The candy industry is under a lot of pressure. With new information surfacing about the damage that sugar wreaks on the body, they’re having a hard time convincing the American public that candy is a viable part of a balanced diet. And with books like Gary Taube’s The Case Against Sugar and films like Fed Up making the general public more aware of sugar’s addictive properties, more and more people are wising up, ditching their Hershey’s bars, and, hopefully eating a piece of fruit (which delivers its sugar with fiber) to combat all those cravings. As if people weren’t worried about sugar’s effect on health before, new data has revealed that Alzheimer’s Disease may be connected to overconsumption of the sweet stuff.
But consumer awareness isn’t the only thing slowing the industry down. In 2016, the FDA announced new regulations for packaged foods that will include much more than just the usual numbers and ingredients. By 2018, nutritional information on the staples you buy at the grocery store will utilize new information — including the link between obesity and other diseases — to give the public an increased awareness of how much added sugars they’re taking in. According to the FDA, “scientific data shows that it is difficult to meet nutrient needs while staying within calorie limits if you consume more than 10 percent of your total daily calories from added sugar.” That’s something that brightly colored bags of cookies and candy bar labels will soon have to reflect — which is likely to be bad for business.
So what’s the sugar industry doing? They’re getting in bed with Donald Trump. Or, at least, they’re hoping to. While the industry denies that they’ve in any way tried to collude or win favor with the president, a recent Washington Post article reveals that not only did the National Confectioners’ Association hold their recent convention at a Trump property — Trump National Doral resort in Florida — but that they’ll hold their next two major meetings at a Trump property in Washington, D.C.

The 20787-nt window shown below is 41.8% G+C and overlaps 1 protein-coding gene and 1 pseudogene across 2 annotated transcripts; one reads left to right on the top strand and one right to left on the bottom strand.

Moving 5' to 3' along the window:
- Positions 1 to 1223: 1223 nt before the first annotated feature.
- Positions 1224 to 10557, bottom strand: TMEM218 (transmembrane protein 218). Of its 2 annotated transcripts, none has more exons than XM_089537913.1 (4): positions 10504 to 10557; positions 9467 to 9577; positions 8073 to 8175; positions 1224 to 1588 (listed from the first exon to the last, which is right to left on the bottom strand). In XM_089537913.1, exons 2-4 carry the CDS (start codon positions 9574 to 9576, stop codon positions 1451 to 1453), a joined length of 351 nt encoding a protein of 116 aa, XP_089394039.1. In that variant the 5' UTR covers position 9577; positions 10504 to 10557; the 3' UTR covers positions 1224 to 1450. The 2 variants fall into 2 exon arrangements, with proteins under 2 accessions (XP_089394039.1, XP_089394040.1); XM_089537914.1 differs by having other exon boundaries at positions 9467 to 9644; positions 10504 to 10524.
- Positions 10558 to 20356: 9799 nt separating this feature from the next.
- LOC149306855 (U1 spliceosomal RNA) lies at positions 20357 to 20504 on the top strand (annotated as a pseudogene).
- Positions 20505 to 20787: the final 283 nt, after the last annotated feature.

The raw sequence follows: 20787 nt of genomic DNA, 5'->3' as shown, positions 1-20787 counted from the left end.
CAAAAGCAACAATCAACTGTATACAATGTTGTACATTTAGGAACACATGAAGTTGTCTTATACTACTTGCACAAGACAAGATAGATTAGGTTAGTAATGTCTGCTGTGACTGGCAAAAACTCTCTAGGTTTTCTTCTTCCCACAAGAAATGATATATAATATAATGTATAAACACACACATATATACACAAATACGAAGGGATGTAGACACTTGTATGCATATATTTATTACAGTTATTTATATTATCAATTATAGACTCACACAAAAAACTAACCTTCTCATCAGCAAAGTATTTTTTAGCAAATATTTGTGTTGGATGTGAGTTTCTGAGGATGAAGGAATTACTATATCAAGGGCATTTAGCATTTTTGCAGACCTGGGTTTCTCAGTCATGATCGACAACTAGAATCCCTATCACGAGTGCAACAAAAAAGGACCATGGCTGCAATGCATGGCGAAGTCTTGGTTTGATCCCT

The group also booked their 2016 meeting at Trump International Hotel in the capital before it was even finished. While Trump wasn’t president then, the candy industry’s continued patronage of his facilities combined with the reality that Trump hasn’t divested himself from his companies (another way in which he broke tradition with past leaders) is leading to a lot of questions about how much of a hold the industry will have on the government.
What the group hopes to accomplish in the near future is a reduction in sugar subsidies, which WaPo reports is driving up prices on candy. This could potentially save the industry $280 million in costs:
“We have a very narrow window of time now with the current administration and political dynamics to win this fight,” the group’s president and chief executive, John H. Downs Jr., wrote to the board of trustees in the days before this week’s Doral meeting.
Downs added that the group has “significant opportunities to go on offense” on other matters, including its push to end Obama-era regulations on genetically modified organisms (GMOs) and food labeling.
The National Confectioners’ Association is the first special interests group to patronize Trump while he is sitting president. The group’s spokesperson has said that the decision to host these events at properties Trump still has financial ties to is “completely unrelated” to his current position, but considering that the group has already admitted they have a “narrow window” to get the current administration’s ear about their concerns, it feels disingenuous for them to deny that there’s something going on, even if it’s not out-and-out collusion.
Ethics experts have already expressed fear that Trump’s continued connection with his businesses may lead to special interests groups jockeying for position by infusing money into the president’s hotels and restaurants, and there’s already concern that the sugar cane industry may try to “even out the playing field” by also holding their events at Trump-owned businesses in a bid to show that they can play ball, too.
Most worrying of all? WaPo reports that after inquiring about the candy industry’s “lobbying goals and strategic materials,” the documents describing these details were wiped from The National Confectioners’ Association’s website.